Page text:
Sunday, 22 July 2018

EXCLUSIVE: Brent Council says residents' needs should be taken into account

Okay, the headline is a tad sarcastic considering Brent Council has been often accused of ignoring the interests of local residents over various planning issues including developments around Wembley Stadium but Brent Council last week issued a call for the needs of local residents to be taken into account by any new owner of Wembley Stadium. Brent Council did of course allow an increase in the number of events and a lifting off capacity controls despite local opposition when Tottenham Hotspur moved into the stadium.

In a press release Brent Council said:
Any new owner of Wembley Stadium needs to remember that the iconic home of English football is in the middle of a highly populated residential area and therefore residents' needs should be taken into account.

Brent Council's submission to the Digital, Media, Culture and Sport (DCMS) Committee calls on any new owner of the stadium to work closely with local residents, businesses and the Council to ensure investment in the local area continues, noting that £1.5billion has been ploughed into the area since 2002.

The Council highlights the importance of working with the local voluntary and community sector to ensure that money donated to community projects goes to the right places and benefits those who need it most.

The DCMS Committee [met] on Wednesday 18 July at 2pm for a public hearing on the future of Wembley.

Cllr Muhammed Butt, Leader of Brent Council, said:
Brent is proud to be the home of the national stadium. Our job as the Council is to fight residents' corner. The Council is a key stakeholder in relation to events at the stadium and has followed the recent news of a potential sale closely.

It is essential that whoever owns the stadium understands the importance of working closely with the Council and the local community to ensure that the benefits of the national stadium are widely experienced by local residents.

We want to make Wembley a fantastic place to live and work for all its residents. We believe new plans for the stadium must be beneficial for residents and in turn, the economic and regenerative success of the local area will supplement the commercial success of Wembley.
At the hearing LINK former England player Gary Neville strongly opposed the sale and suggested there were alternatives to the Football Association's claim that the sale would release funds to support grassroots football. He said the proposed sale wasa short term plan that 'we would regret forever.'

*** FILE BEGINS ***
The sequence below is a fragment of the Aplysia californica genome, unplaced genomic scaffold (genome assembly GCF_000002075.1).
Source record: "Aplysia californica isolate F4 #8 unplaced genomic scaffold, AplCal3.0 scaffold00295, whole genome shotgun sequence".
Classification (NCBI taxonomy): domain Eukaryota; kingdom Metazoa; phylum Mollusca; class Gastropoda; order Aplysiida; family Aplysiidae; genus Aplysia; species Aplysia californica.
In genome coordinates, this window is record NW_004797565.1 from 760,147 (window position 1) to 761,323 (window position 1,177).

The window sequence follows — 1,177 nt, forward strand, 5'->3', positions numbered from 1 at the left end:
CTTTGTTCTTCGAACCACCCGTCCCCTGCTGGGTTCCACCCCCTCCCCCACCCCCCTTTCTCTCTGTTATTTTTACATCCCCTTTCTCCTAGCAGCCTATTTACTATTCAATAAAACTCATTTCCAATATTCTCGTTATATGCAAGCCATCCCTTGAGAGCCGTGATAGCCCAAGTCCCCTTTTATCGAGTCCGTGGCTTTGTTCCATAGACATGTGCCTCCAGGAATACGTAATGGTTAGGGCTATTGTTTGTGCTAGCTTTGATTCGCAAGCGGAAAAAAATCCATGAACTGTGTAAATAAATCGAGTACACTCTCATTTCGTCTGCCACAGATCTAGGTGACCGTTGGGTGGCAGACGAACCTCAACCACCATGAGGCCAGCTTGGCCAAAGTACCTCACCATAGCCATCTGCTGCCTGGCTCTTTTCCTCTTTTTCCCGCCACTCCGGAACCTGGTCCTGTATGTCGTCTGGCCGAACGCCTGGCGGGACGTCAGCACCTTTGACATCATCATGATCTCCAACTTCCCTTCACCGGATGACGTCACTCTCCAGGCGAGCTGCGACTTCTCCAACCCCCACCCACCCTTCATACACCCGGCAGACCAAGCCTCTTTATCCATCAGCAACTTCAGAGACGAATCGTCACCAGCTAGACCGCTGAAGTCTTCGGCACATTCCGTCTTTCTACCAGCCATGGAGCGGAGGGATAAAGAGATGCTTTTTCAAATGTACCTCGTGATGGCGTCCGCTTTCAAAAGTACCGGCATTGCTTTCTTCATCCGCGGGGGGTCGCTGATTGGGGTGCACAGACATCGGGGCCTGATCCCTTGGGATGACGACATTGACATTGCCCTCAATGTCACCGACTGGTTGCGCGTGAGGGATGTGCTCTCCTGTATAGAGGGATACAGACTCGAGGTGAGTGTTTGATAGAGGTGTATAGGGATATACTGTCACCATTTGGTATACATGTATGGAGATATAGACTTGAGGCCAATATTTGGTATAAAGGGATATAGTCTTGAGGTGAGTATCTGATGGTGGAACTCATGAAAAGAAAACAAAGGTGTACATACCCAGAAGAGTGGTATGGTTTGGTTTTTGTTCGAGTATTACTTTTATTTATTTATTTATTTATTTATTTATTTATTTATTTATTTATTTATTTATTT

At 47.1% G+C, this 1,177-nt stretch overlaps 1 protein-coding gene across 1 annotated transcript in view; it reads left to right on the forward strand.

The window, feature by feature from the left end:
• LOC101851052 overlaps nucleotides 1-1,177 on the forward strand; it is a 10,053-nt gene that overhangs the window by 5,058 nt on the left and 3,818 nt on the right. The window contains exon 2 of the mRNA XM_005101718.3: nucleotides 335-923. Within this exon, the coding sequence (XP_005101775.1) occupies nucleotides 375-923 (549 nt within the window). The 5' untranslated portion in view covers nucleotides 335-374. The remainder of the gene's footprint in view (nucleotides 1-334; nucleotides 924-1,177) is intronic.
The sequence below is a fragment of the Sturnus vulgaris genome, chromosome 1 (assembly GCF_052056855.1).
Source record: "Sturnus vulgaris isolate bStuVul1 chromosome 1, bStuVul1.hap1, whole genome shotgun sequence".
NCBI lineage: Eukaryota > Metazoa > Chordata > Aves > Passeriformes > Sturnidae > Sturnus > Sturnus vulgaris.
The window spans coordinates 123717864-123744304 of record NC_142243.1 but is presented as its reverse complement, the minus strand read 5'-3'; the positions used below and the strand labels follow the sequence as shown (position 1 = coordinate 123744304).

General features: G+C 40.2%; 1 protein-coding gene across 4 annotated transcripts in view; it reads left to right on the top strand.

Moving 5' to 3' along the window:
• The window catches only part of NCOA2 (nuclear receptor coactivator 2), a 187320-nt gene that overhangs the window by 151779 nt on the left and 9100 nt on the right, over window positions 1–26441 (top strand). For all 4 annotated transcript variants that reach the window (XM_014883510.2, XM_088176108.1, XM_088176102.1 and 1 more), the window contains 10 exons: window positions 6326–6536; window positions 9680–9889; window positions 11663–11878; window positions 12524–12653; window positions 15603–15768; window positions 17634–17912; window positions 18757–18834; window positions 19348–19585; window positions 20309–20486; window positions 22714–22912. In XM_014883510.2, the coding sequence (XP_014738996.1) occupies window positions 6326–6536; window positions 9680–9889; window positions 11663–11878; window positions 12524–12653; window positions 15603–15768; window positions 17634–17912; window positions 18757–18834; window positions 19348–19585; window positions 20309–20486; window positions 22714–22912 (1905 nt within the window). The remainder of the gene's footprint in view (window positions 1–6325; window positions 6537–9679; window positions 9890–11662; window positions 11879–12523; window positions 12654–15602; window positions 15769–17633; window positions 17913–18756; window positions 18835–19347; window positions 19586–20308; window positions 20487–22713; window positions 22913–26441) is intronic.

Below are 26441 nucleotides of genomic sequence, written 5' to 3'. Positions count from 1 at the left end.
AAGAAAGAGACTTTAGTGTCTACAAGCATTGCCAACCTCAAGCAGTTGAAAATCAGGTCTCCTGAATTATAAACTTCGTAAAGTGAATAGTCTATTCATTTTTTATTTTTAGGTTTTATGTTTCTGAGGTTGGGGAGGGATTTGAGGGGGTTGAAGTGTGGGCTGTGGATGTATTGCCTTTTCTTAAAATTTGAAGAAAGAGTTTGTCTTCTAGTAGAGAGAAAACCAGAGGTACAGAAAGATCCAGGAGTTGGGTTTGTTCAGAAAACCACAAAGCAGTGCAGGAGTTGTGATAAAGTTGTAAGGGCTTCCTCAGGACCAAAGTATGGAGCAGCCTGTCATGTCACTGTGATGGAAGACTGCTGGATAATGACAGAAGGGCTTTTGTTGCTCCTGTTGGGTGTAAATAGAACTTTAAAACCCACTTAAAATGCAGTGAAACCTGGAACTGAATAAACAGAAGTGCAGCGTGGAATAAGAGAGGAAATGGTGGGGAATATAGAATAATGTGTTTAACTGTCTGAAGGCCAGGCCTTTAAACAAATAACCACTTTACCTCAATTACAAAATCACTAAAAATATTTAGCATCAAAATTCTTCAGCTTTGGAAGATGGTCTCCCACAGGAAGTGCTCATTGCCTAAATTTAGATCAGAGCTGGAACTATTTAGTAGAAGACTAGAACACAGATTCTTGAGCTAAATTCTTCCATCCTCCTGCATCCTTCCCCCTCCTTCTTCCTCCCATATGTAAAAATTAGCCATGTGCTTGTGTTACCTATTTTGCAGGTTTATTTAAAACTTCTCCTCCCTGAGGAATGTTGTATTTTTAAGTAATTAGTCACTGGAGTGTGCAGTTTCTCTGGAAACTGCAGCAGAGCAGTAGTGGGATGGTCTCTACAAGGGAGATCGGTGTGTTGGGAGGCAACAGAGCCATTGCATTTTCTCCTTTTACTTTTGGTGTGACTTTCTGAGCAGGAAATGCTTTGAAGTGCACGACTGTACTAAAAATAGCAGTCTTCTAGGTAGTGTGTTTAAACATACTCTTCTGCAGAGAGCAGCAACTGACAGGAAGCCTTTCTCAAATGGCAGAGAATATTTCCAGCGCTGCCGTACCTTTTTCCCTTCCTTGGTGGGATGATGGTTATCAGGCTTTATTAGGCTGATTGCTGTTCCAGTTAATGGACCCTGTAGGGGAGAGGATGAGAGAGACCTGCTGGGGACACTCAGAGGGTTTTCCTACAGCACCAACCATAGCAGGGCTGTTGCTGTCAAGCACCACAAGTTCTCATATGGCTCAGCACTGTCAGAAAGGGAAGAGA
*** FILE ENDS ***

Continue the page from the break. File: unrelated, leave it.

It is likely that any new owner would seek to maximise the number of events held at the stadium.


Scott said...

“Any new owner of Wembley Stadium needs to remember that the iconic home of English football is in the middle of a highly populated residential area” - well no shit Sherlock.

That Labour transformed Wembley “Park” into an urban concrete jungle is the reason it is a highly populated residential area. Once upon a time, planners who are probably viewed as quaint now put these stadiums out of the way so they wouldn’t disturb residents. However now, the challenge has become similar to those people who buy a gentrified/converted flat above a pub or next door to a club or music venue.. balancing the right to peace and quiet vs the rights of establishment that pre-date the activities of developers and crap local planning policy.

Jaine Lunn said...

Scott, what's even funnier is being asked by Tourists "Where's the Park" in Wembley Park!. This happened to me recently and I could not stop laughing, I tried to explain that 100 years ago it was nearly all Park and Fields not now. Do you think we should start a campaign to rename the area? It's very misleading but then so is a lot of planning decisions.

Anonymous said...

"Wembley a fantastic place to live and work"......Butt must be joking. When has the Council ever listened to the residents?

Anonymous said...

Rename it Quintainville?

Anonymous said...

How about "Butts Garden Village? "

Philip Grant said...

Cllr. Butt says: 'Brent is proud to be the home of the national stadium.'

So why did the Council agree in 2013 to allow Quintain to cover the tile murals on the walls of the Bobby Moore Bridge subway (and the plaque unveiled by his widow in 1993, which celebrates his name) with huge vinyl adverts?

Those tile murals show famous sports and entertainment events held over the years at Wembley Stadium and Arena, so if Brent is proud of this heritage, why cover them up?

And why did the Cabinet (following a recommendation in a report which did not mention the tile murals and confirmed that there had been no consultation on the matter) agree in January to extend Quintain's contract to cover the murals with adverts for a further four years?

The answer, of course, is MONEY; and a too cosy relationship between Quintain and those with the power at the Civic Centre.

But please (or should that be Butt, please) don't try to pretend that you care about Wembley's rich heritage, or that you lead a Council which actually carries out its job '... to fight residents' corner.'